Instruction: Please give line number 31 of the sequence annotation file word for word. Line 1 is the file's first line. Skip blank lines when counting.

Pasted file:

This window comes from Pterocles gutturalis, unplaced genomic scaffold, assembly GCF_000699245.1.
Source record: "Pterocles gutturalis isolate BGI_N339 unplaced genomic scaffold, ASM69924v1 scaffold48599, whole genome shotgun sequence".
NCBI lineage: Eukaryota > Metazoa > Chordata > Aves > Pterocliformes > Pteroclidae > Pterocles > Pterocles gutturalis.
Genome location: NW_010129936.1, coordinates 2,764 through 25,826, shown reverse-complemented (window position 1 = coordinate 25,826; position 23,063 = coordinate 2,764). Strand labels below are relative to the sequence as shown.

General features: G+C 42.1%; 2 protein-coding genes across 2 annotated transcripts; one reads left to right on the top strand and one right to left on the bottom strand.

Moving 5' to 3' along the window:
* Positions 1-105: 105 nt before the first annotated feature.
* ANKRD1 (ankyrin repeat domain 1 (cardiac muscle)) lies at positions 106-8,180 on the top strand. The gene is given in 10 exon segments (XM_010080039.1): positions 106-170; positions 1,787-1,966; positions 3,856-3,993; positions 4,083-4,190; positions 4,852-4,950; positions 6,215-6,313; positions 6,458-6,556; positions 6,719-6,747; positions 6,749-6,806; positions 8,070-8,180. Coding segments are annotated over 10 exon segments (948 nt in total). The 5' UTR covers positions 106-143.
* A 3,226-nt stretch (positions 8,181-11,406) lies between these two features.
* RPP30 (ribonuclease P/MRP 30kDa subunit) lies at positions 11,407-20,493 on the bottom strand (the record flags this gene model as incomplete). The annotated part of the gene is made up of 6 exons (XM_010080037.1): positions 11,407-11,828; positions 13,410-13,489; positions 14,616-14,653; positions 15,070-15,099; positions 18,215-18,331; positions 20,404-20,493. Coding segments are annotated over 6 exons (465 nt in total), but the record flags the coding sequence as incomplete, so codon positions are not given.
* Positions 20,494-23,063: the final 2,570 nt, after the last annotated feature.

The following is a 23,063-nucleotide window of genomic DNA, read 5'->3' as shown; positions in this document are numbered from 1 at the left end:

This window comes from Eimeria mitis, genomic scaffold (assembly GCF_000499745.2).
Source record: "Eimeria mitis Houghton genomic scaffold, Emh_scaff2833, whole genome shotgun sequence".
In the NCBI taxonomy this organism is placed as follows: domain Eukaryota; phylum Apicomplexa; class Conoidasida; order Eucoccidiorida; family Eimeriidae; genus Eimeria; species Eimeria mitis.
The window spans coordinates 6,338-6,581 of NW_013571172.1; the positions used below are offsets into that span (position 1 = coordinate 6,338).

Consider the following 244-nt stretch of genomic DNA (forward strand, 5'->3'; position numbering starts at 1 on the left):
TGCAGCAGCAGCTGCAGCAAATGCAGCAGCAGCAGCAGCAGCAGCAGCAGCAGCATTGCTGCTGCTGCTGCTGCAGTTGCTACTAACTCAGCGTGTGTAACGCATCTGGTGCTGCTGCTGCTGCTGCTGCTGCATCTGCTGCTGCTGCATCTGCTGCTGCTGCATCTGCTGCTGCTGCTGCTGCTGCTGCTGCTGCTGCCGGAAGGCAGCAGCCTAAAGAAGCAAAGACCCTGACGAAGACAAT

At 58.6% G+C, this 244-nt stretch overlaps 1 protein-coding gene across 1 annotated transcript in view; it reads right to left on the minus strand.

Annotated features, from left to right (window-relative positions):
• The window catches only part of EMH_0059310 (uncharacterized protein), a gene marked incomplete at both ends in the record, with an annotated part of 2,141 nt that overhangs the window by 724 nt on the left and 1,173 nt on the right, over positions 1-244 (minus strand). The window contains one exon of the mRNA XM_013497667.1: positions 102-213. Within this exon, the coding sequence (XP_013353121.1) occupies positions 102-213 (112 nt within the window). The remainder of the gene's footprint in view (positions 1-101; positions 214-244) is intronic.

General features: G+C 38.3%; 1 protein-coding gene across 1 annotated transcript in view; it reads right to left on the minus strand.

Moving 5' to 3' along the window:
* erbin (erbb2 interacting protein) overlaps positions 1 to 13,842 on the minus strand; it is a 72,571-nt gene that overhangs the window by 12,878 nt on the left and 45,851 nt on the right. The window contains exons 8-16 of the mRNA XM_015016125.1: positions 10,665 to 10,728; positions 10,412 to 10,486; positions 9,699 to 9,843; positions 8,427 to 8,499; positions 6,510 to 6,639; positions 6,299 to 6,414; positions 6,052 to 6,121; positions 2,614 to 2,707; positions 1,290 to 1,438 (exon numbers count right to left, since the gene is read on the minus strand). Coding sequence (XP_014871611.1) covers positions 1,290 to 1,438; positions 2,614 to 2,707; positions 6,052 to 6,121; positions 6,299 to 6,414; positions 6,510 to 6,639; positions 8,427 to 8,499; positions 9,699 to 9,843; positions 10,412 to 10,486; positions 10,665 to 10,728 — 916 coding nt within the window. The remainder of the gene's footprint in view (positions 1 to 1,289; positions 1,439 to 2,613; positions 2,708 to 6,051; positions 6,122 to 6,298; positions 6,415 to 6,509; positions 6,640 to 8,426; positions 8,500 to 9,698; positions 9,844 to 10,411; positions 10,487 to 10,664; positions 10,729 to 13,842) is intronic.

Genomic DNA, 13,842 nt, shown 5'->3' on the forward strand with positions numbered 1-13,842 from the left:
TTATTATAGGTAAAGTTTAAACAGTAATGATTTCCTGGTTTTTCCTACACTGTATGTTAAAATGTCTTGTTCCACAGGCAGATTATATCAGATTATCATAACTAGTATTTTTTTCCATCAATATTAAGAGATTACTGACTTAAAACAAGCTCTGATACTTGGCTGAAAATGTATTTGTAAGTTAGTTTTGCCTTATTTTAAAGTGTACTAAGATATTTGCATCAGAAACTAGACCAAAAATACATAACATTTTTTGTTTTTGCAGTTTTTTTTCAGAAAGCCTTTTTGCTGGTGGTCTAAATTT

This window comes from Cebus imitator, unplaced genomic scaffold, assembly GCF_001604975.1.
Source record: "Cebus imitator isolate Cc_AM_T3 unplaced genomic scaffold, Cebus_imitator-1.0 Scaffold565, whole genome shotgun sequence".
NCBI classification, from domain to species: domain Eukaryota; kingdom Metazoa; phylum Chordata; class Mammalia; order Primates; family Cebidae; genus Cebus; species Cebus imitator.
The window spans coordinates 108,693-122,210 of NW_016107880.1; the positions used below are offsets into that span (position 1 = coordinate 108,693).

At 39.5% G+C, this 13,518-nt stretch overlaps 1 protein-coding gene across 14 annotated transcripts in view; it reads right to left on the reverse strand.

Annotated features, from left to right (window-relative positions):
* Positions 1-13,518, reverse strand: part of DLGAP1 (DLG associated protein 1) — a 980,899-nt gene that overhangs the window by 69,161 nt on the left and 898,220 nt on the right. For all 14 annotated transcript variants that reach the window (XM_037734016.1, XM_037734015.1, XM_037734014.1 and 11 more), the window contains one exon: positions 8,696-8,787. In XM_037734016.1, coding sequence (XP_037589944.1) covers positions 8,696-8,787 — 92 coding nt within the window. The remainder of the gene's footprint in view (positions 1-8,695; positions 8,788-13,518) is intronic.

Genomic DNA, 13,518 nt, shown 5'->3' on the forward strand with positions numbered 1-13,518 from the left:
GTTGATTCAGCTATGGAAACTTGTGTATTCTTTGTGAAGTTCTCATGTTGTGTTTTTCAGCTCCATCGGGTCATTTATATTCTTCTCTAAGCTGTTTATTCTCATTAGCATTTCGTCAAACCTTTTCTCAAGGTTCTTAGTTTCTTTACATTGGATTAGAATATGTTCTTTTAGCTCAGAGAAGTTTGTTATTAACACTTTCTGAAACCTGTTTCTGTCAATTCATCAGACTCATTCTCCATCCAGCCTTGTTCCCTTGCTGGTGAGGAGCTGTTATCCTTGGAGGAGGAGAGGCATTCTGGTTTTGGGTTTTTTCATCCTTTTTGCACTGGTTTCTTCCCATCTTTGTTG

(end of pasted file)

At 39.5% G+C, this 13,518-nt stretch overlaps 1 protein-coding gene across 14 annotated transcripts in view; it reads right to left on the reverse strand.